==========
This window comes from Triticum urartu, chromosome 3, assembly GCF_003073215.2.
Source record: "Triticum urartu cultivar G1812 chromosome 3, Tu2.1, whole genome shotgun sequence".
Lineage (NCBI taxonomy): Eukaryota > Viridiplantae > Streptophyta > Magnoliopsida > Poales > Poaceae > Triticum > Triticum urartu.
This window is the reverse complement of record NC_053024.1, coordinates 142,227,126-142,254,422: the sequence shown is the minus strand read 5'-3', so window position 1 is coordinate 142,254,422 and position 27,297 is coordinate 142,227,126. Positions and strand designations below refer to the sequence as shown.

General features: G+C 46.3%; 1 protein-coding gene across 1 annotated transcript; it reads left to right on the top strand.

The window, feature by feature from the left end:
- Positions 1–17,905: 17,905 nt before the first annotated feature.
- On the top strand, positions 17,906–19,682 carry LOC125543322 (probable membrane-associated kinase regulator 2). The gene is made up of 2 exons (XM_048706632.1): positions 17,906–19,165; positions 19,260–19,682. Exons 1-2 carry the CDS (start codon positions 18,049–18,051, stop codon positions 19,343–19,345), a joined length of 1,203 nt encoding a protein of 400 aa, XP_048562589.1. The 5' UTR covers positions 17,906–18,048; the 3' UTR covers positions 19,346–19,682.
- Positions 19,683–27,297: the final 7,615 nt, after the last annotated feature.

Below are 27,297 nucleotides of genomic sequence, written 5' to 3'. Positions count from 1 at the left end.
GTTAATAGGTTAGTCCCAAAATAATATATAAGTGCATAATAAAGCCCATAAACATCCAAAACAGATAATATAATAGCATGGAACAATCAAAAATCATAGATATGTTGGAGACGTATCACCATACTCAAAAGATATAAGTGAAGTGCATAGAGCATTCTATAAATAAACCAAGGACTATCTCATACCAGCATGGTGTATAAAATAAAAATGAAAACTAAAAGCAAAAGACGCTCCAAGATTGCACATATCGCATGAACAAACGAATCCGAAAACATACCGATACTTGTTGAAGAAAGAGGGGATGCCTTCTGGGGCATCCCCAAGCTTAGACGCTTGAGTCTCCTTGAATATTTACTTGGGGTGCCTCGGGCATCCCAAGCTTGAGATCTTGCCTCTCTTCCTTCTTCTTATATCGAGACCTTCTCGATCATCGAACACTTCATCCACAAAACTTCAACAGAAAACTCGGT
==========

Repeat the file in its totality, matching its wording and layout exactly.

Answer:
This window comes from Triticum urartu, chromosome 3, assembly GCF_003073215.2.
Source record: "Triticum urartu cultivar G1812 chromosome 3, Tu2.1, whole genome shotgun sequence".
Lineage (NCBI taxonomy): Eukaryota > Viridiplantae > Streptophyta > Magnoliopsida > Poales > Poaceae > Triticum > Triticum urartu.
This window is the reverse complement of record NC_053024.1, coordinates 142,227,126-142,254,422: the sequence shown is the minus strand read 5'-3', so window position 1 is coordinate 142,254,422 and position 27,297 is coordinate 142,227,126. Positions and strand designations below refer to the sequence as shown.

General features: G+C 46.3%; 1 protein-coding gene across 1 annotated transcript; it reads left to right on the top strand.

The window, feature by feature from the left end:
- Positions 1–17,905: 17,905 nt before the first annotated feature.
- On the top strand, positions 17,906–19,682 carry LOC125543322 (probable membrane-associated kinase regulator 2). The gene is made up of 2 exons (XM_048706632.1): positions 17,906–19,165; positions 19,260–19,682. Exons 1-2 carry the CDS (start codon positions 18,049–18,051, stop codon positions 19,343–19,345), a joined length of 1,203 nt encoding a protein of 400 aa, XP_048562589.1. The 5' UTR covers positions 17,906–18,048; the 3' UTR covers positions 19,346–19,682.
- Positions 19,683–27,297: the final 7,615 nt, after the last annotated feature.

Below are 27,297 nucleotides of genomic sequence, written 5' to 3'. Positions count from 1 at the left end.
GTTAATAGGTTAGTCCCAAAATAATATATAAGTGCATAATAAAGCCCATAAACATCCAAAACAGATAATATAATAGCATGGAACAATCAAAAATCATAGATATGTTGGAGACGTATCACCATACTCAAAAGATATAAGTGAAGTGCATAGAGCATTCTATAAATAAACCAAGGACTATCTCATACCAGCATGGTGTATAAAATAAAAATGAAAACTAAAAGCAAAAGACGCTCCAAGATTGCACATATCGCATGAACAAACGAATCCGAAAACATACCGATACTTGTTGAAGAAAGAGGGGATGCCTTCTGGGGCATCCCCAAGCTTAGACGCTTGAGTCTCCTTGAATATTTACTTGGGGTGCCTCGGGCATCCCAAGCTTGAGATCTTGCCTCTCTTCCTTCTTCTTATATCGAGACCTTCTCGATCATCGAACACTTCATCCACAAAACTTCAACAGAAAACTCGGT